May 2005 ~ Day 19 Art

Yesterday I talked about how we are many times apt to overlook much of the beauty in the world, seeing only the obvious elements in the foreground of life. But I believe that our senses are to lead the soul to the knowledge of something greater — to the power and energy that lies beneath the surface of the apparent. Art is the attempt to draw us to the well of strength, and the artist himself moves us by isolating frames of life and showing favor only in the necessary combination of elements that would lead to such awareness. I think art, therefore, is as much about discrimination and leaving things off of the canvas as it is about adding things to it.

I believe that the soul wants to be charmed and that the mind tends toward that same artistic selectivity that would erase some things from our view and make more easily recognizable those forces that animate and unify. Read again at the definition of beauty taken from the Oxford English Dictionary:


2. That quality or combination of qualities which affords keen pleasure to other senses (e.g. that of hearing), or which charms the intellectual or moral faculties, through inherent grace.

The word “that” in the definition indicates a selection of “the few” from “the many.” It is not everything that “affords the keen pleasure,” but only “that quality or combination of qualities which charms the intellectual or moral faculties.”

Day 19 Guide

Today, think like an artist and look at the world through the eyes of one who is selective, drawing in only the qualities or combination of qualities that would afford the soul keen pleasure. The key here is to discriminate and leave some things out, allowing into your awareness only the elements that are necessary to point to the greater forces.

© 2005, Levi Hill

Joyous Gard: Daily Guide Archives and Text
May 2005 ~ Days 20-22 Art and Morality

And thus the true poet, whether he writes verses or novels, is the greatest of teachers, not because he trains and drills the mind, but because he makes the thing he speaks of appear so beautiful and desirable that we are willing to undergo the training and drilling that are necessary to be made free of the secret. He brings out, as Plato beautifully said, “the beauty which meets the spirit like a breeze, and imperceptibly draws the soul, even in childhood, into harmony with the beauty of reason.” The work of the poet then is “to elicit the simplest principles of life, to clear away complexity, by giving a glowing and flashing motive to live nobly and generously, to renew the unspoiled growth of the world, to reveal the secret hope silently hidden in the heart of man.”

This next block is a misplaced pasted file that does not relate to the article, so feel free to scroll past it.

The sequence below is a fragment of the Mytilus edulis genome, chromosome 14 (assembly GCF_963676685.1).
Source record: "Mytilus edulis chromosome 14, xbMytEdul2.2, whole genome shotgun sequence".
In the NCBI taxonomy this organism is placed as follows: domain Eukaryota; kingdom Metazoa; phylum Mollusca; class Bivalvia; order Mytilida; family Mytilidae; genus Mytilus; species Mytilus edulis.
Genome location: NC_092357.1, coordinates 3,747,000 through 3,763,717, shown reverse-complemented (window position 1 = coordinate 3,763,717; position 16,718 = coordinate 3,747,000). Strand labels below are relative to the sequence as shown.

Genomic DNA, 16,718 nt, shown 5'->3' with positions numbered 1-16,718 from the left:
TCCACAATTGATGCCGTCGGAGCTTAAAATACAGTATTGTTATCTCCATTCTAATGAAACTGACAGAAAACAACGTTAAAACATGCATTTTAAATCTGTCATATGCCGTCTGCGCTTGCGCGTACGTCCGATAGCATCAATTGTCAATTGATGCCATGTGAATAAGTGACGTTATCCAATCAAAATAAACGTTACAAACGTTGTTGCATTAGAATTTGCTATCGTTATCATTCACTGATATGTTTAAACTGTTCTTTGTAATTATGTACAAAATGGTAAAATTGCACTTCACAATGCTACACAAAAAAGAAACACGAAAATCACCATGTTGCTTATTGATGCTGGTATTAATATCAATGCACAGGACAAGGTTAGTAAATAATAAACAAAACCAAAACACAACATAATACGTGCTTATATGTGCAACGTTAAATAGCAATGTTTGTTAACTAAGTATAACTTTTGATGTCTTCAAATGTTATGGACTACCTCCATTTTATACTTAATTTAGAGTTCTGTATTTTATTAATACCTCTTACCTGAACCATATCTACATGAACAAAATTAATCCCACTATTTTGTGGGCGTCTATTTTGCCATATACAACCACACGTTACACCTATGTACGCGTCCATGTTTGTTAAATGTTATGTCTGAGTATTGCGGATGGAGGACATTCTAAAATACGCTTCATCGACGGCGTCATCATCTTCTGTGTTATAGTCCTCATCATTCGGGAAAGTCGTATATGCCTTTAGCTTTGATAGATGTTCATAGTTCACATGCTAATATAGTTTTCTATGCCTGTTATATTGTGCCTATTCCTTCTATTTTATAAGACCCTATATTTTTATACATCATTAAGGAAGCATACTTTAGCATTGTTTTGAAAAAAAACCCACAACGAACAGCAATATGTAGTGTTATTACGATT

Benson, Joyous Gard, Art and Morality

In Greek mythology the Elysian Fields was as beautiful meadow in the underworld where the blameless would go in the afterlife. There, one would enjoy a perfect and eternal happiness. Sounds wonderful, doesn’t it? Much like heaven.

I think that it is the artist’s attempt to extract, from this world, glimpses of the Elysian Fields. But let’s face it, we are busy people, and we have little time to contemplate the things of beauty. Our attention seems most often scattered and on the “things” of life.” That’s why I believe it’s all the more important to develop the habit of restoring these glimpses of beauty in the mind. And it is my mission in the Joyous Gard ProgramTM to help you with that. By repeatedly calling you back to the things of beauty, my hope is that you will find your spirit to be like a gentle breeze.

Days 20-22 Guide

This weekend consider how you might help to support and more fully develop the habit of restoring thoughts of beauty. As I mentioned yesterday, try thinking like an artist by eliminating from your mental canvas all but the essential combination of things that would charm your spirit. Concentrate on finding beauty in simplicity.

© 2005, Levi Hill

Joyous Gard: Daily Guide Archives and Text
May 2005 ~ Day 23 Interpretation

This book of mine lays no claim to be a pageant of all life’s joys; it leaves many things untouched and untold; but it is a plea for this; that those who have to endure the common lot of life, who cannot go where they would, whose leisure is but a fraction of the day, before the morning’s toil and after the task is done, whose temptation it is to put everything else away except food and sleep and work and anxiety, not liking life so but finding it so;-it is a plea that such as these should learn how experience, even under cramped conditions, may be finely and beautifully interpreted, and made rich by renewed intention. Because the secret lies hid in this, that we must observe life intently, grapple with it eagerly; and if we have a hundred lives before us, we can never conquer life till we have learned to ride above it, not welter helplessly below it. And the cramped and restricted life is all the grander for this, that it gives us a nobler chance of conquest than the free, liberal, wealthy, unrestrained life.

— Benson, Joyous Gard, Interpretation

This morning I wish to speak to the same audience that Benson addresses in the above passage – to “those who have to endure the common lot of life, who cannot go where they would, whose leisure is but a fraction of the day…”

Friend, do you ever feel as though life beats you up? Oh, I know that everyone has his or her own struggles, but do you sometimes feel isolated and alone in your problems? I think on some level we can all relate to that.